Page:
• By the author of The Secret Teachings of Plants

    As humans evolved on Earth they used plants for everything imaginable--food, weapons, baskets, clothes, shelter, and medicine. Indigenous peoples the world over have been able to gather knowledge of plant uses by communicating directly with plants and honoring the sacred relationship between themselves and the plant world.

    In Sacred Plant Medicine Stephen Harrod Buhner looks at the long-standing relationship between indigenous peoples and plants and examines the techniques and states of mind these cultures use to communicate with the plant world. He explores the sacred dimension of plant and human interactions and the territory where plants are an expression of Spirit. For each healing plant described in the book, Buhner presents medicinal uses, preparatory guidelines, and ceremonial elements such as prayers and medicine songs associated with its use.


The Standing People: Wild Medicinal Plants of British Columbia
Author: Kahlee Keane
Format: Coil Bound
, 2015
  • This well designed guide reaches beyond the ordinary giving you a rich tour of more than 100 wild medicinal plants with over 400 full colour diagnostic photographs. Every plant is shown in a number of stages, allowing identification of not merely the flowers or the leaves, but also of less conspicuous elements. Each plant is featured on two pages which, in addition to text and photographs, also include common names, folk names, First Nations names, French names, the Latin Binomial and tips for quick identification.

    The Standing People is neither frivolous nor preachy. It sets out in clear terms where the vulnerable spots in the ecosystem are, what we can do to protect threatened species and why we should bother, and ethical guidelines for wildcrafting and harvesting medicinal plants. The Foreword is written by Ethnobotanist Robert Rogers and the Preface by well known teacher/author/herbalist Chanchal Cabrera.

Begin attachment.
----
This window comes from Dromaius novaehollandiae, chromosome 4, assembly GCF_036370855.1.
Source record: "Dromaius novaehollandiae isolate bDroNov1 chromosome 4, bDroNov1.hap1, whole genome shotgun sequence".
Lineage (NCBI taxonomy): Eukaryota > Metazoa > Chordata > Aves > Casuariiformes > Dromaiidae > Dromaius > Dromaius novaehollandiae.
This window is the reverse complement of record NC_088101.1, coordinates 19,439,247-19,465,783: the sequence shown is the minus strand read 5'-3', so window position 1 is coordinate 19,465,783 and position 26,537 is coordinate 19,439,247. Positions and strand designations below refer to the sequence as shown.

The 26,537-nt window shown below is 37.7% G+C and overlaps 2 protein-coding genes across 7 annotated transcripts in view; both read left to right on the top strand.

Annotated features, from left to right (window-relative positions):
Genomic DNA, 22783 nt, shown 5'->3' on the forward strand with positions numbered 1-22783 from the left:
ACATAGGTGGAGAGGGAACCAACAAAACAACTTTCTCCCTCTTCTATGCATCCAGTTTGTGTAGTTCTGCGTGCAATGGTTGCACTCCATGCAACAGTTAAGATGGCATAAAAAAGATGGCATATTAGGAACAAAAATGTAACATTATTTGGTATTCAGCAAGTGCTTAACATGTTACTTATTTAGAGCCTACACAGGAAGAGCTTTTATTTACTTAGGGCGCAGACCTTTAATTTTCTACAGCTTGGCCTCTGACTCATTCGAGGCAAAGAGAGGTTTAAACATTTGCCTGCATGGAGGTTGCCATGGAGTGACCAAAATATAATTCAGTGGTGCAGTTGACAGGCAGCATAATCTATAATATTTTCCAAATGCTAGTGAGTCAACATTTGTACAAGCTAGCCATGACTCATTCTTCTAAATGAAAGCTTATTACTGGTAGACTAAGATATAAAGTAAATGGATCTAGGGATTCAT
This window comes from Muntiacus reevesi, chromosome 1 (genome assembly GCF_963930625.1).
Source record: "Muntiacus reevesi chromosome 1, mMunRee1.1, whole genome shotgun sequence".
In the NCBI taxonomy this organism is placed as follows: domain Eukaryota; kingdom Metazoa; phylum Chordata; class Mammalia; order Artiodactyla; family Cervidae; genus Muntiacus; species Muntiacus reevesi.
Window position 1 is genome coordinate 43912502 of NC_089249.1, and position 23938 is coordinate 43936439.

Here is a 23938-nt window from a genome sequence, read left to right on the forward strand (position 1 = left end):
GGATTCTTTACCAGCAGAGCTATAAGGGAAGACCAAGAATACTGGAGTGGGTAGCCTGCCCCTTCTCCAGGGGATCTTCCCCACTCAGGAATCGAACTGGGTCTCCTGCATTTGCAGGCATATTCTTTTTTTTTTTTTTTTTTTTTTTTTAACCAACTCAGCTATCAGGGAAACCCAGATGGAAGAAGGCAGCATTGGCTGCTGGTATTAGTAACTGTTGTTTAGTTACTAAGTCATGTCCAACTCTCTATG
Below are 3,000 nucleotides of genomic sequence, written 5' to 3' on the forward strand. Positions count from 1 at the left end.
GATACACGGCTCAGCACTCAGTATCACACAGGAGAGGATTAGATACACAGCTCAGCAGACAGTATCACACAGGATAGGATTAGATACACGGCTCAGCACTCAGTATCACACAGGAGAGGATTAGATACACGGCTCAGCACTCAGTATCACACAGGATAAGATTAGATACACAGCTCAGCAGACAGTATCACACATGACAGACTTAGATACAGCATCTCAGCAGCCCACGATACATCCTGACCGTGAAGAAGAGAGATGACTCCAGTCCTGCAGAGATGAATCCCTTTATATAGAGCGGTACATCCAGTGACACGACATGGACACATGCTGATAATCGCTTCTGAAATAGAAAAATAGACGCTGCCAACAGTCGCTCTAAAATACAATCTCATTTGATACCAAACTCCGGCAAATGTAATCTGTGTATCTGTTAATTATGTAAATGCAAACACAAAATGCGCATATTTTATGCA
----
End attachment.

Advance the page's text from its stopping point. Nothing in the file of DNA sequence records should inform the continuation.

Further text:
Understanding Wetlands: A Wetland Handbook for British Columbia's Interior
Format: Coil Bound
, 1999
  • Wetlands, considered some of the most productive ecological systems on earth, provide habitat for a remarkable variety of wildlife and perfom ecological functions which are vital to sustaining healthy landscapes. Understanding Wetlands was produced to meet the growing need of land managers and the general public for information on British Columbia's Interior wetlands. This handbook provides basic information on the values and functions of wetlands, focusing on 42 key wetland and riparian plants, and identifies plants which are indicators of health or degraded habitat. Striving to give the reader a better understanding of wetland plant communities and the habitat they provide for wildlife, this volume describes the breeding and feeding habitat of wetland-dependent birds, amphibians, reptiles, mammals, fish and invertebrates. Understanding Wetlands includes over 190 colour photographs and illustrations.


Walking with Aalasi: An Introduction to Edible and Medicinal Arctic Plants
Format: Paperback
, 2009
  • "How can we know who we are", Aalasi Joamie asks, "if we don't know about where we live?" Having learned from her mother, Aalasi observed and harvested plants as a little girl in Pangnirtung in the 1940s and later as a mother in Niaqunngut (Apex) from the 1960s to today. In this introductory guide to traditional plant use, Aalasi shares her life learning and memories of eighteen plants commonly found around Pangnirtung, Niaqunnguuq, and across Nunavut.